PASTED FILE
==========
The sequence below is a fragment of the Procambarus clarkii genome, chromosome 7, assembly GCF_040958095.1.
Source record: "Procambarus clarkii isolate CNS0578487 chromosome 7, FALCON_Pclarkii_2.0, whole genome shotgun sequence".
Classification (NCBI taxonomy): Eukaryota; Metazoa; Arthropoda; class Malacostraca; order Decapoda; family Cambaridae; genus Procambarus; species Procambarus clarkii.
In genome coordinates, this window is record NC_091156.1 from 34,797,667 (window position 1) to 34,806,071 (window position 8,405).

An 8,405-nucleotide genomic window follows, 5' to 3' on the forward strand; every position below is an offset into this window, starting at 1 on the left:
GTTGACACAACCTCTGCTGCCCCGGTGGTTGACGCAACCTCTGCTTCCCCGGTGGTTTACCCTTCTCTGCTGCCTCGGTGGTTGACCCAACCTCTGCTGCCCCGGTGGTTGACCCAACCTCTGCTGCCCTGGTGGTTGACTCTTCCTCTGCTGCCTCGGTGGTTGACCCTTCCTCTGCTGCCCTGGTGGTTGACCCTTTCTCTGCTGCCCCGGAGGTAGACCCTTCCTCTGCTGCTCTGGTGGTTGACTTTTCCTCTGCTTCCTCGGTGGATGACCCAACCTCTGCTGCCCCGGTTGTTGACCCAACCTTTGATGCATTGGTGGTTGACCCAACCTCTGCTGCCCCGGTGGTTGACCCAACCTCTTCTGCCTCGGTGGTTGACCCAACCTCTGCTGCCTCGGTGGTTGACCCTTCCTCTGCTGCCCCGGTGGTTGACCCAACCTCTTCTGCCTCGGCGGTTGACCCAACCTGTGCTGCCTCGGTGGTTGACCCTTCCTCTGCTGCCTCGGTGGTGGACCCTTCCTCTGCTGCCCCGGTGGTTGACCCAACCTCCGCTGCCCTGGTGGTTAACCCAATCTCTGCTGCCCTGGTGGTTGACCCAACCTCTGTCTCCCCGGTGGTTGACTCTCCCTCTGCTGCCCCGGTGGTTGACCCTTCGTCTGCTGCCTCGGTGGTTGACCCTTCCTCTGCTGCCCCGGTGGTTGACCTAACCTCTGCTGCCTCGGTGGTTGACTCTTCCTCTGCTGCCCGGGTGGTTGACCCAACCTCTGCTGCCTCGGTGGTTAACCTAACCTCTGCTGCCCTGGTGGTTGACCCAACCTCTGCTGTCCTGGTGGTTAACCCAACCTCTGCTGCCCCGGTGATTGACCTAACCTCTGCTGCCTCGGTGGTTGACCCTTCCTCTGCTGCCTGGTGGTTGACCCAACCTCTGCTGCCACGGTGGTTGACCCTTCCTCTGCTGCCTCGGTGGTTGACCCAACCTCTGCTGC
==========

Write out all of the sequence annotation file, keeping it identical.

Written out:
The sequence below is a fragment of the Procambarus clarkii genome, chromosome 7, assembly GCF_040958095.1.
Source record: "Procambarus clarkii isolate CNS0578487 chromosome 7, FALCON_Pclarkii_2.0, whole genome shotgun sequence".
Classification (NCBI taxonomy): Eukaryota; Metazoa; Arthropoda; class Malacostraca; order Decapoda; family Cambaridae; genus Procambarus; species Procambarus clarkii.
In genome coordinates, this window is record NC_091156.1 from 34,797,667 (window position 1) to 34,806,071 (window position 8,405).

An 8,405-nucleotide genomic window follows, 5' to 3' on the forward strand; every position below is an offset into this window, starting at 1 on the left:
GTTGACACAACCTCTGCTGCCCCGGTGGTTGACGCAACCTCTGCTTCCCCGGTGGTTTACCCTTCTCTGCTGCCTCGGTGGTTGACCCAACCTCTGCTGCCCCGGTGGTTGACCCAACCTCTGCTGCCCTGGTGGTTGACTCTTCCTCTGCTGCCTCGGTGGTTGACCCTTCCTCTGCTGCCCTGGTGGTTGACCCTTTCTCTGCTGCCCCGGAGGTAGACCCTTCCTCTGCTGCTCTGGTGGTTGACTTTTCCTCTGCTTCCTCGGTGGATGACCCAACCTCTGCTGCCCCGGTTGTTGACCCAACCTTTGATGCATTGGTGGTTGACCCAACCTCTGCTGCCCCGGTGGTTGACCCAACCTCTTCTGCCTCGGTGGTTGACCCAACCTCTGCTGCCTCGGTGGTTGACCCTTCCTCTGCTGCCCCGGTGGTTGACCCAACCTCTTCTGCCTCGGCGGTTGACCCAACCTGTGCTGCCTCGGTGGTTGACCCTTCCTCTGCTGCCTCGGTGGTGGACCCTTCCTCTGCTGCCCCGGTGGTTGACCCAACCTCCGCTGCCCTGGTGGTTAACCCAATCTCTGCTGCCCTGGTGGTTGACCCAACCTCTGTCTCCCCGGTGGTTGACTCTCCCTCTGCTGCCCCGGTGGTTGACCCTTCGTCTGCTGCCTCGGTGGTTGACCCTTCCTCTGCTGCCCCGGTGGTTGACCTAACCTCTGCTGCCTCGGTGGTTGACTCTTCCTCTGCTGCCCGGGTGGTTGACCCAACCTCTGCTGCCTCGGTGGTTAACCTAACCTCTGCTGCCCTGGTGGTTGACCCAACCTCTGCTGTCCTGGTGGTTAACCCAACCTCTGCTGCCCCGGTGATTGACCTAACCTCTGCTGCCTCGGTGGTTGACCCTTCCTCTGCTGCCTGGTGGTTGACCCAACCTCTGCTGCCACGGTGGTTGACCCTTCCTCTGCTGCCTCGGTGGTTGACCCAACCTCTGCTGC